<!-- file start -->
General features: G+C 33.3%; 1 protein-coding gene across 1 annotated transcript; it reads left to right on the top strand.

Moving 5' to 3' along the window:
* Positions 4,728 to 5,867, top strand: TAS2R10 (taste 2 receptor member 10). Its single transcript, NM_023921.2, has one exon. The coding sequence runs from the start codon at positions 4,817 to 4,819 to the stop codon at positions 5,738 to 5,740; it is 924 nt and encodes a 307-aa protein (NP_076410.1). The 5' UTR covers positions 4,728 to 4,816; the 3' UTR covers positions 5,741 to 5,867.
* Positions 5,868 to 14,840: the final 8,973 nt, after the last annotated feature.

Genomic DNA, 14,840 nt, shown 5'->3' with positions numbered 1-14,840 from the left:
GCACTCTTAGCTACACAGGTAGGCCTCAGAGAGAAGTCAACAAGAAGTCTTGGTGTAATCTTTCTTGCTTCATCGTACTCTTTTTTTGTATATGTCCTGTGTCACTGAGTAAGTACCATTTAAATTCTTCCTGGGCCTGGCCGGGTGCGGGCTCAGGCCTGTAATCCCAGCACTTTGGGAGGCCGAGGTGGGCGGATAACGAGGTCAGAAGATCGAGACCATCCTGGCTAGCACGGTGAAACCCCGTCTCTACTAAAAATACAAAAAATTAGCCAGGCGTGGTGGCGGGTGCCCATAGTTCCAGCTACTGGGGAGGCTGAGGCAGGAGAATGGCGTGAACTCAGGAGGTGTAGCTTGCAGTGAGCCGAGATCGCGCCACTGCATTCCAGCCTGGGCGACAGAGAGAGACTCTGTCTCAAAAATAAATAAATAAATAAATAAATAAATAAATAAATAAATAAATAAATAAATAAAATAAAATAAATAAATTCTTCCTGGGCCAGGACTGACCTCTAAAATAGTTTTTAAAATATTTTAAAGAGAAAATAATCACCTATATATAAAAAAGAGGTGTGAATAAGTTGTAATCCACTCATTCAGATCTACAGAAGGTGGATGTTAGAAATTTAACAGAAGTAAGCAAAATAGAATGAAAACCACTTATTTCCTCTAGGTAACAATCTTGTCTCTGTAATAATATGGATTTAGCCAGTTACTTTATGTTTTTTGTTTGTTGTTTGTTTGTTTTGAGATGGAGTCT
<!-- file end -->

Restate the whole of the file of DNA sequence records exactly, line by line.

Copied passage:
General features: G+C 33.3%; 1 protein-coding gene across 1 annotated transcript; it reads left to right on the top strand.

Moving 5' to 3' along the window:
* Positions 4,728 to 5,867, top strand: TAS2R10 (taste 2 receptor member 10). Its single transcript, NM_023921.2, has one exon. The coding sequence runs from the start codon at positions 4,817 to 4,819 to the stop codon at positions 5,738 to 5,740; it is 924 nt and encodes a 307-aa protein (NP_076410.1). The 5' UTR covers positions 4,728 to 4,816; the 3' UTR covers positions 5,741 to 5,867.
* Positions 5,868 to 14,840: the final 8,973 nt, after the last annotated feature.

Genomic DNA, 14,840 nt, shown 5'->3' with positions numbered 1-14,840 from the left:
GCACTCTTAGCTACACAGGTAGGCCTCAGAGAGAAGTCAACAAGAAGTCTTGGTGTAATCTTTCTTGCTTCATCGTACTCTTTTTTTGTATATGTCCTGTGTCACTGAGTAAGTACCATTTAAATTCTTCCTGGGCCTGGCCGGGTGCGGGCTCAGGCCTGTAATCCCAGCACTTTGGGAGGCCGAGGTGGGCGGATAACGAGGTCAGAAGATCGAGACCATCCTGGCTAGCACGGTGAAACCCCGTCTCTACTAAAAATACAAAAAATTAGCCAGGCGTGGTGGCGGGTGCCCATAGTTCCAGCTACTGGGGAGGCTGAGGCAGGAGAATGGCGTGAACTCAGGAGGTGTAGCTTGCAGTGAGCCGAGATCGCGCCACTGCATTCCAGCCTGGGCGACAGAGAGAGACTCTGTCTCAAAAATAAATAAATAAATAAATAAATAAATAAATAAATAAATAAATAAATAAATAAAATAAAATAAATAAATTCTTCCTGGGCCAGGACTGACCTCTAAAATAGTTTTTAAAATATTTTAAAGAGAAAATAATCACCTATATATAAAAAAGAGGTGTGAATAAGTTGTAATCCACTCATTCAGATCTACAGAAGGTGGATGTTAGAAATTTAACAGAAGTAAGCAAAATAGAATGAAAACCACTTATTTCCTCTAGGTAACAATCTTGTCTCTGTAATAATATGGATTTAGCCAGTTACTTTATGTTTTTTGTTTGTTGTTTGTTTGTTTTGAGATGGAGTCT